By 2100, global population growth is expected to drop to 0.1%, which means we’ll essentially reach net-zero population growth.

This would increase our global median age even further, which poses a number of economic risks if countries don’t properly prepare for this demographic shift.

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Space

All the Contents of the Universe, in One Graphic

We explore the ultimate frontier: the composition of the entire known universe, some of which are still being investigated today.

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The Composition of the Universe

All the Contents of the Universe, in One Graphic

Scientists agree that the universe consists of three distinct parts: everyday visible (or measurable) matter, and two theoretical components called dark matter and dark energy.

These last two are theoretical because they have yet to be directly measured—but even without a full understanding of these mysterious pieces to the puzzle, scientists can infer that the universe’s composition can be broken down as follows:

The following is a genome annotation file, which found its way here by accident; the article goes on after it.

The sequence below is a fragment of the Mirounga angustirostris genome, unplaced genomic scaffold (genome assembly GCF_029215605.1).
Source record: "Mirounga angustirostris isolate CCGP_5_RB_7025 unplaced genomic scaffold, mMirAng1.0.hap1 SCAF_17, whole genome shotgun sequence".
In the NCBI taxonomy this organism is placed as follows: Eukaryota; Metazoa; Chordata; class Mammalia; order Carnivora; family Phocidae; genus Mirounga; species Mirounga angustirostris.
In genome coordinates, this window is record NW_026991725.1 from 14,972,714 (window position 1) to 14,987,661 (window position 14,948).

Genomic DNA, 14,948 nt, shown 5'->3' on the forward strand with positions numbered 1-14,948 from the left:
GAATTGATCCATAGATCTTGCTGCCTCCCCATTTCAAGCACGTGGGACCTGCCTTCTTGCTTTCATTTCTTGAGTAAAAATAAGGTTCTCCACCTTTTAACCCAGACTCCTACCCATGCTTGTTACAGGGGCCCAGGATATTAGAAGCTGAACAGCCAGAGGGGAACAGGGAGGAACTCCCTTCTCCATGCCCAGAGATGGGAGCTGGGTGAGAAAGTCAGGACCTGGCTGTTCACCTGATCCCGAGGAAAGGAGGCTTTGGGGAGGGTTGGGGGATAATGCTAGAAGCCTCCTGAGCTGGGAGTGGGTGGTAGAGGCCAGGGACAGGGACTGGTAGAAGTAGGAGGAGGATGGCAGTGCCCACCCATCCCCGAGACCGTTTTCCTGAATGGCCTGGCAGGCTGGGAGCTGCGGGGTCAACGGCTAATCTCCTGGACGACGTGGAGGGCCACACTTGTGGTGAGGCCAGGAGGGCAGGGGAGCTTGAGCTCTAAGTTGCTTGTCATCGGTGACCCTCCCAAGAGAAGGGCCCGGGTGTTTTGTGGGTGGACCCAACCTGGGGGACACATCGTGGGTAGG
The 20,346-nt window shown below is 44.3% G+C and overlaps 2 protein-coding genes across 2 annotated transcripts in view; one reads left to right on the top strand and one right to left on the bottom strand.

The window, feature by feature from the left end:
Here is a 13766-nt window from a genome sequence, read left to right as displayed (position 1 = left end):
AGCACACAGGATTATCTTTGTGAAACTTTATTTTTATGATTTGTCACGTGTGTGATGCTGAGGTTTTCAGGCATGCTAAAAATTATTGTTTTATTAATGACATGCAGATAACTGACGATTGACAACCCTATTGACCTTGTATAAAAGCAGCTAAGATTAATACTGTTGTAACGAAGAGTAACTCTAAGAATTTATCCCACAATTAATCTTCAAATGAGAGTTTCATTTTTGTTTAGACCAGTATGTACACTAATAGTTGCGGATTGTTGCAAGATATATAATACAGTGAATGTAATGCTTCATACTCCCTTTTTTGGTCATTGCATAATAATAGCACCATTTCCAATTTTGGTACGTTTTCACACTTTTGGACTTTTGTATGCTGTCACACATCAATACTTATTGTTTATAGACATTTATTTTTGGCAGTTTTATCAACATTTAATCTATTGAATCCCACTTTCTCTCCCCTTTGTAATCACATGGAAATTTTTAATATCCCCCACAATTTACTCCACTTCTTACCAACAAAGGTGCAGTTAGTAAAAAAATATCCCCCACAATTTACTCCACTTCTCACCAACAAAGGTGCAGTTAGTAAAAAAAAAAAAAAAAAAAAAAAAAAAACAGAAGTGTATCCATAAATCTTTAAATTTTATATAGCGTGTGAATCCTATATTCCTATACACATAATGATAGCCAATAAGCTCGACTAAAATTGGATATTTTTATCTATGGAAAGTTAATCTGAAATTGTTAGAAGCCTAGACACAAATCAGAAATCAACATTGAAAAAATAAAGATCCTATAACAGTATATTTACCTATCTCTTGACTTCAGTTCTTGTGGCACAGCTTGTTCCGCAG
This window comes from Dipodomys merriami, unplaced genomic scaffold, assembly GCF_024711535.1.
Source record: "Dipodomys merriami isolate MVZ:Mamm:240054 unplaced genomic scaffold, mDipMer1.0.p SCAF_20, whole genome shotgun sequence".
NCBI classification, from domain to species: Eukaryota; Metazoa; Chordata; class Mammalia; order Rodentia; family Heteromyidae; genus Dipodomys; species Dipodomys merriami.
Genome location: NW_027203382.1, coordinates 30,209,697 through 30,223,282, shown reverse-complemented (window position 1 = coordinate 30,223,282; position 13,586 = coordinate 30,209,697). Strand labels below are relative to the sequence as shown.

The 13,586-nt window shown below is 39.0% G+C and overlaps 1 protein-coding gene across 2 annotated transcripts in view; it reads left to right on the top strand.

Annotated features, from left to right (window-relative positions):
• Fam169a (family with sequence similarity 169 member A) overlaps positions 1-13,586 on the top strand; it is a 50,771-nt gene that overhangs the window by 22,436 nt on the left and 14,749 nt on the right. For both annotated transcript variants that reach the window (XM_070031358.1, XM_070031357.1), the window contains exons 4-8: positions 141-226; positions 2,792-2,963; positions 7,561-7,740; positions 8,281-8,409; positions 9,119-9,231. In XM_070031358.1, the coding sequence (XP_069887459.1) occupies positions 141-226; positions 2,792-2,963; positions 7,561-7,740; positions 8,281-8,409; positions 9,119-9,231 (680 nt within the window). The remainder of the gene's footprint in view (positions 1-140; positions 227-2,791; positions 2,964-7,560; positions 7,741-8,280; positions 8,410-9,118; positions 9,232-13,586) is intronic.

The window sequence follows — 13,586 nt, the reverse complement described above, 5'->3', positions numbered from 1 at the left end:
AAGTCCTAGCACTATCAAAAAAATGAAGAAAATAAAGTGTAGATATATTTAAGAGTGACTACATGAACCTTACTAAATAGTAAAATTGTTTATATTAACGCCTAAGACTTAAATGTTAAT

ComponentValue    
Dark energy68%
Dark matter27%
Free hydrogen and helium4%
Stars0.5%
Neutrinos0.3%
Heavy elements0.03%

Let’s look at each component in more detail.

Dark Energy

Dark energy is the theoretical substance that counteracts gravity and causes the rapid expansion of the universe. It is the largest part of the universe’s composition, permeating every corner of the cosmos and dictating how it behaves and how it will eventually end.

Dark Matter

Dark matter, on the other hand, has a restrictive force that works closely alongside gravity. It is a sort of “cosmic cement” responsible for holding the universe together. Despite avoiding direct measurement and remaining a mystery, scientists believe it makes up the second largest component of the universe.

Free Hydrogen and Helium

Free hydrogen and helium are elements that are free-floating in space. Despite being the lightest and most abundant elements in the universe, they make up roughly 4% of its total composition.

Stars, Neutrinos, and Heavy Elements

All other hydrogen and helium particles that are not free-floating in space exist in stars.

Stars are one of the most populous things we can see when we look up at the night sky, but they make up less than one percent—roughly 0.5%—of the cosmos.